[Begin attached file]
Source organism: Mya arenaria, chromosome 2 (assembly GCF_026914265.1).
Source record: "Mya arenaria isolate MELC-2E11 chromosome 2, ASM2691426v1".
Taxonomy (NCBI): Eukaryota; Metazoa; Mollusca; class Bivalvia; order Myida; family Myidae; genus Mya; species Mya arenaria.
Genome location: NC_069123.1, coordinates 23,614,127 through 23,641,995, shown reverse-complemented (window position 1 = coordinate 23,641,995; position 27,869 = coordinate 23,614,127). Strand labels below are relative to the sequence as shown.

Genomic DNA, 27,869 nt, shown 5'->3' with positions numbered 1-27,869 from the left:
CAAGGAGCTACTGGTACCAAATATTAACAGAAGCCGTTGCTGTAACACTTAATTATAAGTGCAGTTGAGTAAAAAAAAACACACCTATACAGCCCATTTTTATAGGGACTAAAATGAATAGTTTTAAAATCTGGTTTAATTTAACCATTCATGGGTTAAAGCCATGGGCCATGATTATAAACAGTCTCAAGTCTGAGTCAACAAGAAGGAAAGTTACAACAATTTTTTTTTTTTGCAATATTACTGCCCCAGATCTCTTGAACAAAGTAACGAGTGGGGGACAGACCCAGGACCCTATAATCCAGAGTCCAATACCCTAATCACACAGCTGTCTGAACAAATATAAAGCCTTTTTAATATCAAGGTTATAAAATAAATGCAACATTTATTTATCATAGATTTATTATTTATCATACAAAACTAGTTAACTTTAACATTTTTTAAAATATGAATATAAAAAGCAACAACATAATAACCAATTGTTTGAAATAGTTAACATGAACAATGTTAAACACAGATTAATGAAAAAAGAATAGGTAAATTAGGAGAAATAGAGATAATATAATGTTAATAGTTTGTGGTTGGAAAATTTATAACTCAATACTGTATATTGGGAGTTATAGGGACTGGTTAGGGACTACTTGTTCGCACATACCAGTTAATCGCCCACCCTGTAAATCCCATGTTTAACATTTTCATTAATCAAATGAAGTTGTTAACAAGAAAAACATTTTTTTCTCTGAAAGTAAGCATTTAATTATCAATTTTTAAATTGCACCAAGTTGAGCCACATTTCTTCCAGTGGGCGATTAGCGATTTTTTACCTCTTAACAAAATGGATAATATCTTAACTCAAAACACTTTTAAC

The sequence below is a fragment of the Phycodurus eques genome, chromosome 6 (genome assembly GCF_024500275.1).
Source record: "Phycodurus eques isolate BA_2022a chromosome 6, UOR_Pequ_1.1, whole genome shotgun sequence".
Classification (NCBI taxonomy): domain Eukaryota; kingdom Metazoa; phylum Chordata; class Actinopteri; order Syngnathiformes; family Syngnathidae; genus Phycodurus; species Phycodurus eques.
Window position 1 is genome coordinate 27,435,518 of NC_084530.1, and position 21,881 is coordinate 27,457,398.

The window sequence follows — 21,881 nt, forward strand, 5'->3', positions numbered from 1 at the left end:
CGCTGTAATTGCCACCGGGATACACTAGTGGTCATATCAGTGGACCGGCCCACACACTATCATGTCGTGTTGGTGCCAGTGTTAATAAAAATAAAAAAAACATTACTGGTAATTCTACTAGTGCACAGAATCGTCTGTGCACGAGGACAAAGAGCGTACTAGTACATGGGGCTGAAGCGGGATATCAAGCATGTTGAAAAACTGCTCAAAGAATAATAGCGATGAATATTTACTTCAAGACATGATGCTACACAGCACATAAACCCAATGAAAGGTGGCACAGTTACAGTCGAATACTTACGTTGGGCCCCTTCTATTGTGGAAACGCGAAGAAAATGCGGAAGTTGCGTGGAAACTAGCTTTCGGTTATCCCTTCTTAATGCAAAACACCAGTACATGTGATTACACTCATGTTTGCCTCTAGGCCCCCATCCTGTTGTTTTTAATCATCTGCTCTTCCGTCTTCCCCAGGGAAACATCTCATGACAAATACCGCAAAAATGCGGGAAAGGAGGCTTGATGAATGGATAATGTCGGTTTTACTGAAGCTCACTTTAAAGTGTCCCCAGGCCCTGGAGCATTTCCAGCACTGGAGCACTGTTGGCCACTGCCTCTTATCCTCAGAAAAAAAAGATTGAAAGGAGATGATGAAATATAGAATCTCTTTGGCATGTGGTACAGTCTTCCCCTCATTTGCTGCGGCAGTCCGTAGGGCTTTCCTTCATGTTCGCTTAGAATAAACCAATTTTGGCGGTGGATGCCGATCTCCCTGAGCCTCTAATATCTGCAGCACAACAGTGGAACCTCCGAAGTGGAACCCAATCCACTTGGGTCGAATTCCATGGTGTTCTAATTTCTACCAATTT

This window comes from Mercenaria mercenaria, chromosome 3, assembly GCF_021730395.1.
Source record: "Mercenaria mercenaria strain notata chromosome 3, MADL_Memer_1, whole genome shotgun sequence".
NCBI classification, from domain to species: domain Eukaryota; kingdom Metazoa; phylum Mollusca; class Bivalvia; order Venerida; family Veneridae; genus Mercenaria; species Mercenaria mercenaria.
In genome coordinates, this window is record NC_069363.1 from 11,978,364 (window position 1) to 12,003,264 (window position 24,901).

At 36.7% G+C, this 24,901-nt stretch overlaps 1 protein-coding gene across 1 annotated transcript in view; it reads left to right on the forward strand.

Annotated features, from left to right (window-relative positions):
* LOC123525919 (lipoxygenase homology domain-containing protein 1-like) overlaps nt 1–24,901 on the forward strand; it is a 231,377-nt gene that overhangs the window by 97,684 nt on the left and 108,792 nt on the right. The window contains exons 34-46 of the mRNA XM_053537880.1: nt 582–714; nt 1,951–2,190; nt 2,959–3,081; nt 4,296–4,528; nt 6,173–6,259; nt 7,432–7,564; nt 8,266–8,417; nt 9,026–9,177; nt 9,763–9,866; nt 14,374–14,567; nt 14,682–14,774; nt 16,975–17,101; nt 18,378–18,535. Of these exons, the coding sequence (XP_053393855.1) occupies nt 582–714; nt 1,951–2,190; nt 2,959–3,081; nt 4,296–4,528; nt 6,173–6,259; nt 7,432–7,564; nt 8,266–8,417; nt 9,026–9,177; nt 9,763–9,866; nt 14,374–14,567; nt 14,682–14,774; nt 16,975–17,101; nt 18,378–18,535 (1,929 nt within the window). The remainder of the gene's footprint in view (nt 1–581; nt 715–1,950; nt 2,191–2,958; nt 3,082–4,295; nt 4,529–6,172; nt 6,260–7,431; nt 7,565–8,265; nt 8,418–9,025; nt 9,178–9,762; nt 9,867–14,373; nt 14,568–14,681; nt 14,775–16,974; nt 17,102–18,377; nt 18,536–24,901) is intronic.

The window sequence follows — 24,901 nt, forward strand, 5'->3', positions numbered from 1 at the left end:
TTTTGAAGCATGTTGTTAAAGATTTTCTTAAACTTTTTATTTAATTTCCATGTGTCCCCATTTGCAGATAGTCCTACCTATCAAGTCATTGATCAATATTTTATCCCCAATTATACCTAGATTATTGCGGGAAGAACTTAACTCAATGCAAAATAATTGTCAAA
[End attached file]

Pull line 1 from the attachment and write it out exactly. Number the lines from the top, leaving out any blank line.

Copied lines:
Source organism: Mya arenaria, chromosome 2 (assembly GCF_026914265.1).